October 26th, 2020
How your clients can use Business Property Relief to cut their tax bill
If your clients are business owners, Business Property Relief can be a valuable Inheritance Tax relief. Assets that qualify for Business Property Relief can have their value reduced by 50% or 100% when calculating Inheritance Tax liability.
Careful planning can help people to save significant amounts of money on their Inheritance Tax bill, so read on to find out more about Business Property Relief and how your clients could benefit.
Business Property Relief is a useful Inheritance Tax relief
Business Property Relief (BPR) is an Inheritance Tax relief that can reduce the value of a business property when it is transferred to another owner.
While this transfer sometimes takes place after the original owner has passed away, assets can also be transferred while the original owner is still alive as long as the recipient keeps them as a going concern until the death of the original owner.
The government introduced BPR in 1976 to help ensure that family-owned businesses could survive after the death of an owner, without having to be broken up to pay an Inheritance Tax liability.
If an asset qualifies for Business Property Relief, its value can be reduced by either 50% or 100% when calculating its Inheritance Tax liability.
It can provide up to 100% relief on certain types of businesses
If your client owns a business or an interest in a business, whether as a sole trader, partnership, or limited company, they can claim relief, provided it’s inherited as a going concern.
Your clients can get 100% relief on:
- Property consisting of a business or interest in a business
- Control holdings of unquoted securities in a company
- Unquoted shares in a company
Your clients can also get 50% relief on:
- Central holdings of quoted shares in a company
- Land, buildings, plant, or equipment used in the business and held in a trust that it has the right to benefit from.
However, your clients will have to have owned the business or asset for at least two years to be eligible to claim relief.
BPR can’t be claimed if the business only generates investment income
It is important to bear in mind that not every business can qualify for BPR. For example, your clients won’t be able to claim BPR on a business that is a non-profit or is not being run on a commercial basis. Neither can they claim it on a business which is being wound up or is subject to a contract for sale.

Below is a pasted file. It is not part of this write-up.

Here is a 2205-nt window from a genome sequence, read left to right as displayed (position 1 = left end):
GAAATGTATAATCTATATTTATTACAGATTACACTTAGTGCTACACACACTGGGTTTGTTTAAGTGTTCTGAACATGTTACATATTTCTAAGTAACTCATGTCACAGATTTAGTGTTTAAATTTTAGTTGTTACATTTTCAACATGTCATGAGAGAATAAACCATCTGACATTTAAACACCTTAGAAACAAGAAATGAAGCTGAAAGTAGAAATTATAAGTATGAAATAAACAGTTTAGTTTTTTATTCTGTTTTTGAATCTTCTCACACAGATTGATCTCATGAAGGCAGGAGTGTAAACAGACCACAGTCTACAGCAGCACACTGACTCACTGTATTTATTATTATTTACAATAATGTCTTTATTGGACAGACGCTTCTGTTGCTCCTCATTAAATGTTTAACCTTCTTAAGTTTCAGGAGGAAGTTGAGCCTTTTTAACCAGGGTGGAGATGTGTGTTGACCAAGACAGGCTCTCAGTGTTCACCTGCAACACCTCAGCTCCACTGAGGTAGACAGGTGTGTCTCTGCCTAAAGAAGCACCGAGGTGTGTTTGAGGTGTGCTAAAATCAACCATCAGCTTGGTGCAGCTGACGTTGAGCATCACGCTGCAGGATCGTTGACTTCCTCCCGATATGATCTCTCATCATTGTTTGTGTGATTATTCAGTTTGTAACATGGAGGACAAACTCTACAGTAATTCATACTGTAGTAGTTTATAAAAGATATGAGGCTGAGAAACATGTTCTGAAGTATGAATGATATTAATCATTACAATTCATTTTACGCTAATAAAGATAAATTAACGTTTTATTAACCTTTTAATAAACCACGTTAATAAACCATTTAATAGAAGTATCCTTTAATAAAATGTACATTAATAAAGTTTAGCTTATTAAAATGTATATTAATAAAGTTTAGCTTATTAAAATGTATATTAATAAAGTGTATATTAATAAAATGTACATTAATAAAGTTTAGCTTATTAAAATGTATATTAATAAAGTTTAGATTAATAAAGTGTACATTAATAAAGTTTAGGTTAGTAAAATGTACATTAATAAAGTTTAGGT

Furthermore, they can’t claim BPR on a business if over half of their business involves dealing in stocks and shares, securities, land, or buildings, or in the making or holding of investments.
A business which only generates investment income also does not qualify for BPR. This means that letting businesses, property dealing businesses, and serviced office businesses are excluded.
It is also important to consider the nature of the business at the time of the transfer, as this can affect whether the asset qualifies for BPR. For example, if your client owned a business who built houses, but had not built any houses recently and was in the process of selling off its excess land, it would not qualify for BPR.
There are some grey areas, however, in which it is arguable whether or not a business can qualify for BPR. Businesses who manage commercial lettings, furnished lettings (including holiday lettings), or caravan parks can be particularly tricky to assess. This is why there are two tests which are applied:
- Whether the activities constitute a business
- If they do, is the relief precluded because that business was one of ‘wholly or mainly holding investments’?
A good example of this grey area was the 2018 court case of Vigne v. HMRC. Before she passed away, Mrs Vigne had owned a livery stable business on a sizeable area of land, which she let out to owners of horses.
Her representatives successfully argued that her business provided important services to the horses who grazed on the field and that she was not merely in the business of just holding the land as an investment. Because of this, the court found her business to be eligible for BPR and her family did not have to pay Inheritance Tax on its value.
How it can benefit your clients
If your clients are sole traders, partners, or shareholders and have owned the relevant business property for more than two years, then they could benefit from applying for BPR on their business.
This would prevent their families from having to pay a hefty, and potentially unnecessary, tax bill in the event of their death. Given the typical 40% tax rate for Inheritance Tax, successfully applying for BPR could save your clients and their families thousands of pounds.
Get in touch
Business Property Relief can be a valuable Inheritance Tax relief. If you have clients that would benefit from advice in this respect, or you’re interested in how you can work more closely with us, please get in touch. Email email@example.com or call 01562 829 222.